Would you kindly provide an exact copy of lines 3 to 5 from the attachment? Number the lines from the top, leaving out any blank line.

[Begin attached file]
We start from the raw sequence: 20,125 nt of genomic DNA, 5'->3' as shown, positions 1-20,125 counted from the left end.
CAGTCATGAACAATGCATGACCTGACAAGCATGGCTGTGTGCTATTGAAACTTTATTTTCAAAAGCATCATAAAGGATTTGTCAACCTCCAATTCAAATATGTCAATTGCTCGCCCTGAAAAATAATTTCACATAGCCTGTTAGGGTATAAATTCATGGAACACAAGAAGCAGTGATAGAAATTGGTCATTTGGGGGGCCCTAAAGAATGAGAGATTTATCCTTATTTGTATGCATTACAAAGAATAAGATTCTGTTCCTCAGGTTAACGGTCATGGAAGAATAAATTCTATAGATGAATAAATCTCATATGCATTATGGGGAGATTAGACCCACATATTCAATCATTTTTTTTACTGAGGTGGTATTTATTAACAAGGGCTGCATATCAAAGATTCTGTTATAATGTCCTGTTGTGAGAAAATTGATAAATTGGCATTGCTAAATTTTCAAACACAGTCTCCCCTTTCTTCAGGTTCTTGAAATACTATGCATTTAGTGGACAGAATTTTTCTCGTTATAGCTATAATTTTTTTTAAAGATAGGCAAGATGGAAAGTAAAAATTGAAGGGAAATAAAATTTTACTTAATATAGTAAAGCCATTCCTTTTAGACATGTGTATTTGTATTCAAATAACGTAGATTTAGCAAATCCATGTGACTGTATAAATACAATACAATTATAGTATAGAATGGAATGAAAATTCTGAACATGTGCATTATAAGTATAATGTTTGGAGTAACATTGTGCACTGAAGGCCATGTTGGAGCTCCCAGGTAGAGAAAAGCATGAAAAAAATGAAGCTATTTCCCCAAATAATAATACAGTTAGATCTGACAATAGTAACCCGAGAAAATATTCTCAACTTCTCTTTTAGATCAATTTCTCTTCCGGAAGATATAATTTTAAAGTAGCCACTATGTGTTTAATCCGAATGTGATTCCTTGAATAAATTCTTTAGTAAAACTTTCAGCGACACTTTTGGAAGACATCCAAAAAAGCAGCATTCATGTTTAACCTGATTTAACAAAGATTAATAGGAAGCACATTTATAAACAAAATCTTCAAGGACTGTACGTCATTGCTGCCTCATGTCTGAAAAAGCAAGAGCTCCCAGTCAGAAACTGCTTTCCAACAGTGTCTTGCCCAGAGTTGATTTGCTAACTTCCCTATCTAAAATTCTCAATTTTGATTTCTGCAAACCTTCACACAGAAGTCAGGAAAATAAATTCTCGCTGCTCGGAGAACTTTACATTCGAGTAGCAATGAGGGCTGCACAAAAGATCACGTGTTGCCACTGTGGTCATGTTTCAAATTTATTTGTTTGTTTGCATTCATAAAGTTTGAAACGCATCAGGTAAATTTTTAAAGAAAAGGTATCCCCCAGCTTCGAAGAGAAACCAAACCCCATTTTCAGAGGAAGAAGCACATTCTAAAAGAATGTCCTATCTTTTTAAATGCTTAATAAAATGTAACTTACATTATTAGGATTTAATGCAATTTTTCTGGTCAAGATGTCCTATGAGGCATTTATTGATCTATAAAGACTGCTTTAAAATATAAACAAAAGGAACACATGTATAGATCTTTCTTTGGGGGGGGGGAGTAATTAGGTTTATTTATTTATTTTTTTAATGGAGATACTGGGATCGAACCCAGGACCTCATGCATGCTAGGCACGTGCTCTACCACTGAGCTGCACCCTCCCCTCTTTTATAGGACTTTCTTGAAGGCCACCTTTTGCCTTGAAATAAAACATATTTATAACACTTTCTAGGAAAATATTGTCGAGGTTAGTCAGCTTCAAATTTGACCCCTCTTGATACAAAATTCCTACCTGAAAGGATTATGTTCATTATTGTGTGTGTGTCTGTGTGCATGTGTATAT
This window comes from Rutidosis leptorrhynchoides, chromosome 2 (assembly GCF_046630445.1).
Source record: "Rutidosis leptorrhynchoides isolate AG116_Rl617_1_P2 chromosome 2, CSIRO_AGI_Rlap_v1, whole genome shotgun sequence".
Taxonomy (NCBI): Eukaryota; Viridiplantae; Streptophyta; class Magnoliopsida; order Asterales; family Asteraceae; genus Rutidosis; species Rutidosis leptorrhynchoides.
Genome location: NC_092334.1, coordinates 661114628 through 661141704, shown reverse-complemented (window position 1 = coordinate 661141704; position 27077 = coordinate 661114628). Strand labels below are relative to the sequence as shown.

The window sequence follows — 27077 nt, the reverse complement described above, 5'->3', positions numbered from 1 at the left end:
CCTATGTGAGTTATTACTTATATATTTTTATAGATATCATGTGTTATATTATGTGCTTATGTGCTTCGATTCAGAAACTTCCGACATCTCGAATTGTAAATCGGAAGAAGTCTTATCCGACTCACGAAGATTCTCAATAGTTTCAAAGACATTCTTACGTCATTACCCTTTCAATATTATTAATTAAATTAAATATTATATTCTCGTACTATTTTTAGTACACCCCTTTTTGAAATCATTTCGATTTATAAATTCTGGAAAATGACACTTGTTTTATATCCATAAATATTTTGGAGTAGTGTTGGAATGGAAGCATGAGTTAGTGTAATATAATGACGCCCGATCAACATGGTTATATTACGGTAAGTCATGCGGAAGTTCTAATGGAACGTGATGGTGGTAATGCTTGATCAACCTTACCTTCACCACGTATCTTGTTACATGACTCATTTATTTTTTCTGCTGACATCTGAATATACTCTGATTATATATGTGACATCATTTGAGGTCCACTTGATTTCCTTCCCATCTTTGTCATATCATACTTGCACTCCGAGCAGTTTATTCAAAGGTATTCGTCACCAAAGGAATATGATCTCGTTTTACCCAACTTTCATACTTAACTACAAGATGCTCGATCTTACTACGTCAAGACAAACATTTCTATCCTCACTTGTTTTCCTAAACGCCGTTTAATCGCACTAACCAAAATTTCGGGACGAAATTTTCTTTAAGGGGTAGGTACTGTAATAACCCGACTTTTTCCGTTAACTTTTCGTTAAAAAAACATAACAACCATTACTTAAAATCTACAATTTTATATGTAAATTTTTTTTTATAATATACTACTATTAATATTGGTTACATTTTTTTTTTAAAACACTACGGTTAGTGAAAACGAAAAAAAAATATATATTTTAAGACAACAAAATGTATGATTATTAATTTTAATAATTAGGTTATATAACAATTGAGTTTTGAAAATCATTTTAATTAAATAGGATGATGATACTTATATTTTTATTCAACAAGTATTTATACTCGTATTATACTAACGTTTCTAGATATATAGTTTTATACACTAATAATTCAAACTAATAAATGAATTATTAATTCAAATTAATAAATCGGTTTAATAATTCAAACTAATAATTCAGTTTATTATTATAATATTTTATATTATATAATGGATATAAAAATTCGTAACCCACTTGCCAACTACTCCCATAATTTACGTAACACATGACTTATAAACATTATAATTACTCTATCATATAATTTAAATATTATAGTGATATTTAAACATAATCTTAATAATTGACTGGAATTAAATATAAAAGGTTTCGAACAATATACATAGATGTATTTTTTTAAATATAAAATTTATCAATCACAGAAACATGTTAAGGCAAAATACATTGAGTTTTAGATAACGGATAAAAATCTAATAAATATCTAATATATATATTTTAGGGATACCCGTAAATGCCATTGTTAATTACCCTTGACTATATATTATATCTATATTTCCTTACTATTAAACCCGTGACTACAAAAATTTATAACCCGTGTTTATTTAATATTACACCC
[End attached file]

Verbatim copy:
This window comes from Rutidosis leptorrhynchoides, chromosome 2 (assembly GCF_046630445.1).
Source record: "Rutidosis leptorrhynchoides isolate AG116_Rl617_1_P2 chromosome 2, CSIRO_AGI_Rlap_v1, whole genome shotgun sequence".
Taxonomy (NCBI): Eukaryota; Viridiplantae; Streptophyta; class Magnoliopsida; order Asterales; family Asteraceae; genus Rutidosis; species Rutidosis leptorrhynchoides.